Equinor to Boost Drilling to Extend Norwegian Shelf Life
Oil producer Equinor aims to boost the recovery rate from its Norwegian fields to well above the global average to extend production from the mature basin beyond 2030.
Equinor announced plans on Tuesday to drill up to 3,000 wells offshore from its native Norway in coming decades - almost as many as it has drilled since its startup in 1972 - to mitigate declining output from older fields, and extend the production lifetime of more than 20 installations.
The company said it remained on track for to keep profitable oil and gas production in Norway towards 2030, but needed new measures to tackle a decline after that, including a deliberate push to find more natural gas.
"We aim to achieve an average recovery rate of 60 and 85 per cent respectively at our oil and gas fields. This is almost twice the average global oil recovery rate of 35 per cent," Arne Sygve Nylund, Equinor's head of development and production in Norway, said.
Equinor's current recovery rate for oil stands at 50 percent. The company did not provide a recovery rate for gas.
Nylund didn’t say when the company aimed to achieve the target rates, but the plan to drill up to 3,000 production and exploration wells covers a period up to 2040.
The plan meant that Equinor will I drill about 150 production wells per year to boost the output from the existing field, up from the previous plan of 80-100 wells indicated earlier this year, a spokesman for the company said.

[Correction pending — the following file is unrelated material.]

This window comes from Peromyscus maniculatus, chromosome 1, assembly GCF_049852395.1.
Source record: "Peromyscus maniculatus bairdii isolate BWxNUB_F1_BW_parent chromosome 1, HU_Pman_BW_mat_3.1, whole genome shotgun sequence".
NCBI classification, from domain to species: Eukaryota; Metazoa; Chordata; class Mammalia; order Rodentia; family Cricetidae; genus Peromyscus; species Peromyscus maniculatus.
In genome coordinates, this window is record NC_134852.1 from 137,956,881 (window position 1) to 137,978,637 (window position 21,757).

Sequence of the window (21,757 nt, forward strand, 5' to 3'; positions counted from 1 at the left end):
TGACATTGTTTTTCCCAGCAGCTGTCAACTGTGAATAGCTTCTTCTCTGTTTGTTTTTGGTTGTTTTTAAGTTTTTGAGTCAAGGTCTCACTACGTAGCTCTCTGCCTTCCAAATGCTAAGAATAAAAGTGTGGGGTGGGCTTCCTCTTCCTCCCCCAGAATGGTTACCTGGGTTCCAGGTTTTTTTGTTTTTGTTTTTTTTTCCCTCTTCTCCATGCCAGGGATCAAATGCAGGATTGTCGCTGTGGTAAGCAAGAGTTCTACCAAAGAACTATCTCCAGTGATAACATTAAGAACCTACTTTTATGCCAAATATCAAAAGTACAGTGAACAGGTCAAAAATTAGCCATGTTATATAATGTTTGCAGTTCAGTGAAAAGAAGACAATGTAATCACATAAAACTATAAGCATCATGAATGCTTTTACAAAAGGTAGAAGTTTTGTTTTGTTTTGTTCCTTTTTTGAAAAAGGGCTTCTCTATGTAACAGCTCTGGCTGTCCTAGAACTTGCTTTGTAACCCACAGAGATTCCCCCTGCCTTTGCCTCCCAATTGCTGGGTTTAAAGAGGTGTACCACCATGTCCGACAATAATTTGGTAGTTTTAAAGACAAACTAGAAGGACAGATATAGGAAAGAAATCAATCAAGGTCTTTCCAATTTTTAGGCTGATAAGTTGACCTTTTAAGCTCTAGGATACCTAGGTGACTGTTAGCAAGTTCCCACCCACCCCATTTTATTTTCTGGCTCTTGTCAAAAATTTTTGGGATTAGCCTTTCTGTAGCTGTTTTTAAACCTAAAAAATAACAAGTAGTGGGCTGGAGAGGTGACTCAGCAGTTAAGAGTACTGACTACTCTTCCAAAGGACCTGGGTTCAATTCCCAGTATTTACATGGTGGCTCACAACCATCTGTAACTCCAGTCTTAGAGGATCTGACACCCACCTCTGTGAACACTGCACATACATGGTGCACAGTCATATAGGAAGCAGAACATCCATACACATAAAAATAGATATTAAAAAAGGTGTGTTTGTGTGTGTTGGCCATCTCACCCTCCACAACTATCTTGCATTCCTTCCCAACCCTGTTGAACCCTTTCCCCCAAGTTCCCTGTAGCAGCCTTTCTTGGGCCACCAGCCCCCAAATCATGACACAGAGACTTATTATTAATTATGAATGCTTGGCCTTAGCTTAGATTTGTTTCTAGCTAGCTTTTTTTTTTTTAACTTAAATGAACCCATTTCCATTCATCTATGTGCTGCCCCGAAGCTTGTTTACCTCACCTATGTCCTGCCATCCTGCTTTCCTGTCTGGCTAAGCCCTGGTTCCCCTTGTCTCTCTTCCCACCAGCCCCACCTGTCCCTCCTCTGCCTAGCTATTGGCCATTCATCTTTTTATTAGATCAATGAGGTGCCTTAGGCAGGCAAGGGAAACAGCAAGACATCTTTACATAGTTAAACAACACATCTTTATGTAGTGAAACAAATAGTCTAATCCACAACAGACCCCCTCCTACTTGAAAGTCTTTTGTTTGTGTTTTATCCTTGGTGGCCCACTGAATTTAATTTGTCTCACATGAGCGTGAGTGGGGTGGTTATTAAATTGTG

In addition, Equinor plans to drill between 20 and 30 exploration wells each year off Norway, including both its own and partner-operated wells, to search for new reserves.
"I think we can keep that rate for at least another five years," Dodson told Reuters.
The Norwegian company, Europe's second-largest gas supplier after Russia's Gazprom, said it would prioritize natural gas in its exploration plans offshore Norway, aiming to add more volumes around the existing infrastructure, such as the Aasta Hansteen field in the Norwegian Sea, and elsewhere.
"Natural gas is a commodity important to climate... We see more demand for gas, and we can play a bigger role in producing and delivering gas to the global markets," Nylund told Reuters.
"We also need to use the existing infrastructure in a timely manner, it will not last forever," he added.
While the company believes its Norwegian resource potential is as large today as it was a decade ago, each prospect is smaller, making it necessary to drill more and cheaper wells, exploration chief Tim Dodson told a news conference.
The company is currently investing heavily to develop the $15 billion Johan Sverdrup oilfield, which will be completed in two stages between 2019 and 2022, as well as the Arctic Johan Castberg and an extension of the Troll gas field.
"We need to start now. After 2022 there are currently few big projects remaining. The choices that we, the authorities, and the industry make today will be decisive," Nylund said.
"We have developed a strategy for more gas exploration. We will also test new ideas in some prospects every year. The likelihood of discovery in these wells will be lower than in other targets, but we see it as necessary to regularly test a few of what we call 'game changing wells'," he added.
Earlier on Tuesday, Equinor announced plans to partly power two of its North Sea oilfields with floating wind turbines, which in turn would help the company cuts its carbon dioxide emissions.
(Reporting by Nerijus Adomaitis; writing by Terje Solsvik; Editing by Susan Fenton)